There are many jobs that require employees to drive company vehicles for various tasks. Driving a company vehicle can be preferable to driving a personal one for work purposes. If you drive your own car for work, you must keep track of your mileage and gas expenditures. But with a company vehicle, all you have to do is hop in and drive to your destination.
But there are still risks that come with driving a company vehicle. After all, you are still at risk of suffering a car accident and being injured, even if the vehicle does not belong to you. When an employee is injured while driving a company vehicle,
Workplace motor vehicle safety
Employees deserve to feel safe when they go to work, even if they are out on the road. But according to the Occupational Safety and Health Administration (OSHA), all workers who drive company vehicles face the risk of injury. It does not matter whether the vehicle is small or large and whether the job includes a lot of driving or only a little driving. In fact, OSHA’s reports that motor vehicle crashes are the leading cause of work-related deaths among Americans. In the 11-year period between 2003 and 2014, there were 22,000 work-related motor vehicle deaths in the U.S.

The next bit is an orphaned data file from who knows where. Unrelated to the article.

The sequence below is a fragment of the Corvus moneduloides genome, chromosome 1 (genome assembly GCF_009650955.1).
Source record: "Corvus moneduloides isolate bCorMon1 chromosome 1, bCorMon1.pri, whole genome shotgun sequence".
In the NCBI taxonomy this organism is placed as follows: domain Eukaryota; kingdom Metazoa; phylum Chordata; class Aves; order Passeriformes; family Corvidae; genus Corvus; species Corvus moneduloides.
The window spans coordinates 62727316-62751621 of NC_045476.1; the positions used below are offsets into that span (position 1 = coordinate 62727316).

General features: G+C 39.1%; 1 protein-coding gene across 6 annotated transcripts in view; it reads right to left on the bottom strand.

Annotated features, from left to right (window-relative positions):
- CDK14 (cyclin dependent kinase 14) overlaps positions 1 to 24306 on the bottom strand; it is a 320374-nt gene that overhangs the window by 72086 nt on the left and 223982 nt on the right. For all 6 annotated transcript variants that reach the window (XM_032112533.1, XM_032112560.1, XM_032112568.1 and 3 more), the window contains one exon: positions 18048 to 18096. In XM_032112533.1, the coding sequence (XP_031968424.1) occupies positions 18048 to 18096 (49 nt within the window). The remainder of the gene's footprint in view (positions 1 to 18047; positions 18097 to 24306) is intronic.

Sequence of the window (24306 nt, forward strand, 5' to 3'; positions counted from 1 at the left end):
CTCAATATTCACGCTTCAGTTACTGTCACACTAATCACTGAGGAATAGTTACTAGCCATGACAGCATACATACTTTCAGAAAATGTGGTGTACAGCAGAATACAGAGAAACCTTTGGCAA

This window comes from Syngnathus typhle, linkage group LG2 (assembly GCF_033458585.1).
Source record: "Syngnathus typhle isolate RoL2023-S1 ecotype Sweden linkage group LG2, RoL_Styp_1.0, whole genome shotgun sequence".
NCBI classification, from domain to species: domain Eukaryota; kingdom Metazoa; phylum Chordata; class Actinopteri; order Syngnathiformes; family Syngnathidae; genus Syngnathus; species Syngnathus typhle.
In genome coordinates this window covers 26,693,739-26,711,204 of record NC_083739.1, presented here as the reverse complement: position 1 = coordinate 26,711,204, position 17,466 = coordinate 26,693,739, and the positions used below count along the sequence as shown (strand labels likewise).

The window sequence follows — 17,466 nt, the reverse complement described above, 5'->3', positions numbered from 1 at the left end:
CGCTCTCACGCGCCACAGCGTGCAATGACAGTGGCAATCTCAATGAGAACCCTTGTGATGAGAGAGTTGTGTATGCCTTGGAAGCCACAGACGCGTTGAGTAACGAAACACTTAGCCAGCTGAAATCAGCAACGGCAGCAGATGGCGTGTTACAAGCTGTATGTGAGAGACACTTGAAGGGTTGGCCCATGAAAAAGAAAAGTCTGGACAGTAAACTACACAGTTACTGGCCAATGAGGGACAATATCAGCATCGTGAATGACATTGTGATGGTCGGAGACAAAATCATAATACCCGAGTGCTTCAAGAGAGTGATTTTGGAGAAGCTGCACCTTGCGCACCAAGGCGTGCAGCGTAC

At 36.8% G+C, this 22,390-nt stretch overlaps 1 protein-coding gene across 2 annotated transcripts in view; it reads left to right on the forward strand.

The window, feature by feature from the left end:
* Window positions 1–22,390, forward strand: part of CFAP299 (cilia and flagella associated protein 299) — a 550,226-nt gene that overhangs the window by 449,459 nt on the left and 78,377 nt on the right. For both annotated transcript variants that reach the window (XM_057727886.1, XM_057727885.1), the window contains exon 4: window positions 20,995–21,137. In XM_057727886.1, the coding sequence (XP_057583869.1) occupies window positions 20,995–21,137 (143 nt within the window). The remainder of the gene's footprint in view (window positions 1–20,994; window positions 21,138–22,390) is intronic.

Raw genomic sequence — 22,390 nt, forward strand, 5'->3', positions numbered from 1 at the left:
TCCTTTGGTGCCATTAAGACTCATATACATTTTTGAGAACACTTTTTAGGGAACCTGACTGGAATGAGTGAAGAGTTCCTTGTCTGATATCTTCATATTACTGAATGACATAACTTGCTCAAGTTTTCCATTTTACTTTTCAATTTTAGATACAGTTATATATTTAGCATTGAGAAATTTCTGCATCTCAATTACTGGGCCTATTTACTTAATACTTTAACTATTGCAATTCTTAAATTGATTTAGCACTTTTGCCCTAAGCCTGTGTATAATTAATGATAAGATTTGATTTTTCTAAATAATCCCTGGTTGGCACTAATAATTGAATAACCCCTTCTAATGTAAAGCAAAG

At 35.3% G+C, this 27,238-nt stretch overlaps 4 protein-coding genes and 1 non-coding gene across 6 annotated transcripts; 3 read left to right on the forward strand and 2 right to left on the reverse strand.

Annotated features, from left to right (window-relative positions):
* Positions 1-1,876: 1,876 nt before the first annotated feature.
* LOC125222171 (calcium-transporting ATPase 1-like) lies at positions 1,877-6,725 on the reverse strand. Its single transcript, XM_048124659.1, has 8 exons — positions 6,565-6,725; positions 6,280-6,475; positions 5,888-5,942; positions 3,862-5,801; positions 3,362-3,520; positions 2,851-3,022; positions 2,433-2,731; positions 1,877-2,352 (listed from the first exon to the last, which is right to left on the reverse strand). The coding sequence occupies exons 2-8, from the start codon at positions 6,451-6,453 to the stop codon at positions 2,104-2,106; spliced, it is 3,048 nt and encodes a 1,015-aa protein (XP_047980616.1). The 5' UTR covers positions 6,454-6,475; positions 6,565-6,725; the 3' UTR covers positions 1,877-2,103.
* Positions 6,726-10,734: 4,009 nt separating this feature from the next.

Workers’ compensation for car accidents
Employers have a responsibility to provide safe workplace environments for their employees. This includes enforcing motor vehicle safety for workers who must drive a company car. If an employer fails to meet the necessary safety standards, there could be severe legal consequences. Workers who are injured while driving company-owned vehicles do have legal options. In some cases, it is necessary to file a lawsuit in order to hold the liable party accountable. In other scenarios, victims may be eligible for workers’ compensation. Workers’ compensation can pay for medical bills incurred in a work-related car accident, cover lost wages and provide other compensatory damages.